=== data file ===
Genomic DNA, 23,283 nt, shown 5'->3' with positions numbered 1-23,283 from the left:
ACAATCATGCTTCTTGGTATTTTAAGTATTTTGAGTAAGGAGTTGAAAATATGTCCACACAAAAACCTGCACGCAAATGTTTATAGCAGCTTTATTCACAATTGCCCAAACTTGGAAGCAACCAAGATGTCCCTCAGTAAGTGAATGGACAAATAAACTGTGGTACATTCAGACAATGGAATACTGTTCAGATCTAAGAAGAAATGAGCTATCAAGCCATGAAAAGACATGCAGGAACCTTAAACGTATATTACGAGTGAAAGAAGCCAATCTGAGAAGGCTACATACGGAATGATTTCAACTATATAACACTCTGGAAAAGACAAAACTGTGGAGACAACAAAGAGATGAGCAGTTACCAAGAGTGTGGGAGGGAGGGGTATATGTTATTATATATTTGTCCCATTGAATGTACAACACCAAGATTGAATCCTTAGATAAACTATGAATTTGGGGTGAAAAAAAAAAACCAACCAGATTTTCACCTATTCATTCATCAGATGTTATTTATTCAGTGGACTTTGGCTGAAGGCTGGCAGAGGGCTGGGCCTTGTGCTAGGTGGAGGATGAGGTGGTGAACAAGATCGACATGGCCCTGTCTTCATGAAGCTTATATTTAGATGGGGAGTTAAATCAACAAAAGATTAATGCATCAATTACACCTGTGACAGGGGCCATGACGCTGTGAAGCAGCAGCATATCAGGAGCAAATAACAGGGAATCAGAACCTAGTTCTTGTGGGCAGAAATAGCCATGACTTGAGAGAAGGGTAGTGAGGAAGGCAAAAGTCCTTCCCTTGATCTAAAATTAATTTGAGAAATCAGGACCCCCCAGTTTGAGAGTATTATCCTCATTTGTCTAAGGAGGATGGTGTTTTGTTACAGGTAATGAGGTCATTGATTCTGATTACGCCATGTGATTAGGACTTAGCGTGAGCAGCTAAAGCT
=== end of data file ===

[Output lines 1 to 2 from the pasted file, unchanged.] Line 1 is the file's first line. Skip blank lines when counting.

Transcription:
Genomic DNA, 23,283 nt, shown 5'->3' with positions numbered 1-23,283 from the left:
ACAATCATGCTTCTTGGTATTTTAAGTATTTTGAGTAAGGAGTTGAAAATATGTCCACACAAAAACCTGCACGCAAATGTTTATAGCAGCTTTATTCACAATTGCCCAAACTTGGAAGCAACCAAGATGTCCCTCAGTAAGTGAATGGACAAATAAACTGTGGTACATTCAGACAATGGAATACTGTTCAGATCTAAGAAGAAATGAGCTATCAAGCCATGAAAAGACATGCAGGAACCTTAAACGTATATTACGAGTGAAAGAAGCCAATCTGAGAAGGCTACATACGGAATGATTTCAACTATATAACACTCTGGAAAAGACAAAACTGTGGAGACAACAAAGAGATGAGCAGTTACCAAGAGTGTGGGAGGGAGGGGTATATGTTATTATATATTTGTCCCATTGAATGTACAACACCAAGATTGAATCCTTAGATAAACTATGAATTTGGGGTGAAAAAAAAAAACCAACCAGATTTTCACCTATTCATTCATCAGATGTTATTTATTCAGTGGACTTTGGCTGAAGGCTGGCAGAGGGCTGGGCCTTGTGCTAGGTGGAGGATGAGGTGGTGAACAAGATCGACATGGCCCTGTCTTCATGAAGCTTATATTTAGATGGGGAGTTAAATCAACAAAAGATTAATGCATCAATTACACCTGTGACAGGGGCCATGACGCTGTGAAGCAGCAGCATATCAGGAGCAAATAACAGGGAATCAGAACCTAGTTCTTGTGGGCAGAAATAGCCATGACTTGAGAGAAGGGTAGTGAGGAAGGCAAAAGTCCTTCCCTTGATCTAAAATTAATTTGAGAAATCAGGACCCCCCAGTTTGAGAGTATTATCCTCATTTGTCTAAGGAGGATGGTGTTTTGTTACAGGTAATGAGGTCATTGATTCTGATTACGCCATGTGATTAGGACTTAGCGTGAGCAGCTAAAGCT